20 years have passed since I came to France. In retrospect, my first impression of Paris was “freedom”. In other words, it was the impression that each person wins and lives as he likes. A group of student-like people who spend their days at cafes, aunts who are busy with the meeting, and middle-aged uncles who are talking to the master of the store in front of the wine glass at the bistro counter from daytime. If a salaried worker who seems to be working hours loosens his tie and feeds the pigeon in the park, a woman with a madam style with children strolling beside it. Anyway, it was my real feeling that Parisians and Parisiennes are free people who never fall into one category. So, this time, I would like to decipher the reasons why Paris and Tokyo have such a different impression, with my discretion and subjectivity.
Feeling of freedom of walking distance and space
First, the area is different. Who says “Let ’s walk” from Ikebukuro in Tokyo to Asakusa? But in Paris, you can walk from Montmartre (north) to Montparnasse (south). I used to have a good time when I was a student, and I walked from the Opera (right bank) to the Latin Quarter (left bank).
When you look up, there is a sky
In other words, wherever you are in Paris, there is no sense of distance from district to district, and if you feel like it, you can walk around freely. The feeling of physical liberation that “you can walk when you need it” works unconsciously and is always in the corner of your head. Also, since there is no underground city like Tokyo, there is a sky when you look up, which is unique to Paris. This sensation has a fascinating appeal.
Liberation from transportation may free people’s minds. (This is my dogma!)
The number of restrooms in the town
However, not all good things. The most troubled thing for me was the toilet. Toilet is not easily found in Paris.
Tokyo’s toilet is the best in the world
In Tokyo, the existence of a toilet that was too obvious and not at all struck me as a big black cloud in Paris. Nowadays, an automatic toilet has appeared on the streets of Paris (although there are many that are out of order). It was necessary to mark the cafes, McDonald’s, department stores, etc. in each district as emergency toilet rescue points in advance. In Tokyo, there is a toilet every 500 meters (not exaggeration), and a wonderfully clean and convenient washlet awaits us.
I think that the Japanese labor and energy spent in this toilet is the best in the world.
3000 miles to the restroom…
Next to the toilet, the biggest difference between Paris and Tokyo is the trash can. There are many municipal trash cans in Paris. However, all are overflowing and dirty. It does not seem to be managed properly.
Trash does not fall even though there is no trash can
In Tokyo, there is no such trash can. Have you ever seen a trash can in Tokyo? From my experience, if you want to throw away trash in Tokyo, what about trash? You have to look for it and walk. Eventually, you can go to a nearby convenience store and add. Interestingly, there is no waste of paper in the city of Tokyo where there are no trash cans.
I think this paradoxical phenomenon is a typical difference between Paris and Tokyo.
Fun convenience store in Tokyo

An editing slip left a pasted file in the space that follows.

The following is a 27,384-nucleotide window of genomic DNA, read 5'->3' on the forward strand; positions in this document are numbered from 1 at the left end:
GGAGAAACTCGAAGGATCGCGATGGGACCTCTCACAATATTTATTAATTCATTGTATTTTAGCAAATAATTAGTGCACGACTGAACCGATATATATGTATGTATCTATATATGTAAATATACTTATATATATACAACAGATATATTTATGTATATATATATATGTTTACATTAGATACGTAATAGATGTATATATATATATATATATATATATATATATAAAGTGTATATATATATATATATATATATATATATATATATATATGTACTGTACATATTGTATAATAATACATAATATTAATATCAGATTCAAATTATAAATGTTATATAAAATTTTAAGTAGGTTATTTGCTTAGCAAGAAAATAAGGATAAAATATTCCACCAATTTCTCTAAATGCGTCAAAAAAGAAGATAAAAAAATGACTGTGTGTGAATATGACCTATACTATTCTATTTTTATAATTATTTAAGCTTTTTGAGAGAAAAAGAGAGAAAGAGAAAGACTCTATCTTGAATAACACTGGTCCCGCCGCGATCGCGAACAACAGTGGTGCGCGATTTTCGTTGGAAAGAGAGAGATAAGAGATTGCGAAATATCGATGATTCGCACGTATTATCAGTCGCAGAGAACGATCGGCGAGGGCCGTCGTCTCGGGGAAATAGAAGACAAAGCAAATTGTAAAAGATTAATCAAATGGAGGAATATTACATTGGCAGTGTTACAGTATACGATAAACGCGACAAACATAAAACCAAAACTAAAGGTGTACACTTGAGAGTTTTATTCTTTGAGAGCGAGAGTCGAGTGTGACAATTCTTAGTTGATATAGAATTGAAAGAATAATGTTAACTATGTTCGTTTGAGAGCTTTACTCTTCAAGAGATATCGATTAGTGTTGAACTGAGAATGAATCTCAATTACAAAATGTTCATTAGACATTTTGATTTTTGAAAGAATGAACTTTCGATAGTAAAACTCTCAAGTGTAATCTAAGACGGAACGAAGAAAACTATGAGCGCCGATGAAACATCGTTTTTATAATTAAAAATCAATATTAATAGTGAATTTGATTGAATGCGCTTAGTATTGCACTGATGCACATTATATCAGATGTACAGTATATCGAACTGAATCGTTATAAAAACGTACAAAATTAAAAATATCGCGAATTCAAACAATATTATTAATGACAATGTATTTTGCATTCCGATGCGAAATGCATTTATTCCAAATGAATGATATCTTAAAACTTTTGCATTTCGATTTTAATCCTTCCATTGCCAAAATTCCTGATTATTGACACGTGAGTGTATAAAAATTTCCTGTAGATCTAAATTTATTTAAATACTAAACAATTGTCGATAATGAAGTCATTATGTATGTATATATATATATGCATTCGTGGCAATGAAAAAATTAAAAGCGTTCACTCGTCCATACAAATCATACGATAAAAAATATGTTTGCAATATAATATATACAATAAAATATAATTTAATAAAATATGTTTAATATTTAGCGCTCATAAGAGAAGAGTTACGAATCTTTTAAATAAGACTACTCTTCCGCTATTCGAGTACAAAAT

There are also convenience stores in Paris. However, unlike Japan, there is no place that is open every day and is open all the time. The reason is simple, because it goes against working conditions.
Too convenient convenience store!
Every time I return home, I’m glad that there is a convenience store in Japan, and I can’t buy anything. Recently, with the catchphrase of “city market” in Paris, major French markets have started to open very small boutiques all over the city. The store opened, but only from Monday to Saturday. It ’s closed eeriely on Sunday.
Arabian grocery store
Inadvertently, people who say “I forgot to buy on Sunday!” Have a shop on the street corner that is about the size of a cat run mainly by Arabs. The Parisians are called “Ar ’s grocery stores” (l’ épicier arabe), and they are very useful. The price goes up a little, but it’s very convenient because it has almost everything you need. But it’s always mysterious that this is one of my seven wonders in Paris, why they don’t violate working conditions.
For those who will live in Paris: Be sure to buy what you need by Saturday.
Noon and night for business people
A French friend who came to Tokyo asked me, “But why is a Japanese office worker so polite and serious in the daytime, but at night the bar is so loud and noisy, and finally gets drunk so much?” I listen with a very serious face.
Drunken but safe
The difference between the day and night of this Japanese office worker is a bit eerie, as French people have the impression of “Jekyll and Hyde”. Certainly, there are no drunk office workers in Paris, and I feel that there is not much change in public attitudes, whether day or night. “But” and that friend added later. “It’s true that there are sometimes drunk office workers like zombies on Tokyo nights, but they ’re not scared compared to Paris.” What this means is that you rarely get drunk in Paris, but if you come across unfortunately, it’s better not to get too close. Sometimes there is a terrible roughness.
It’s weird if you DON’T have a difference
How was the difference between Paris and Tokyo? Full of my subjectivity? However, Paris and Tokyo are too different, and I cannot say that this is different in a word. This may basically tell the difference between Japanese and French. However, imagine a world where people all over the world are the same and that difference is completely gone. Honestly, aren’t you surprised?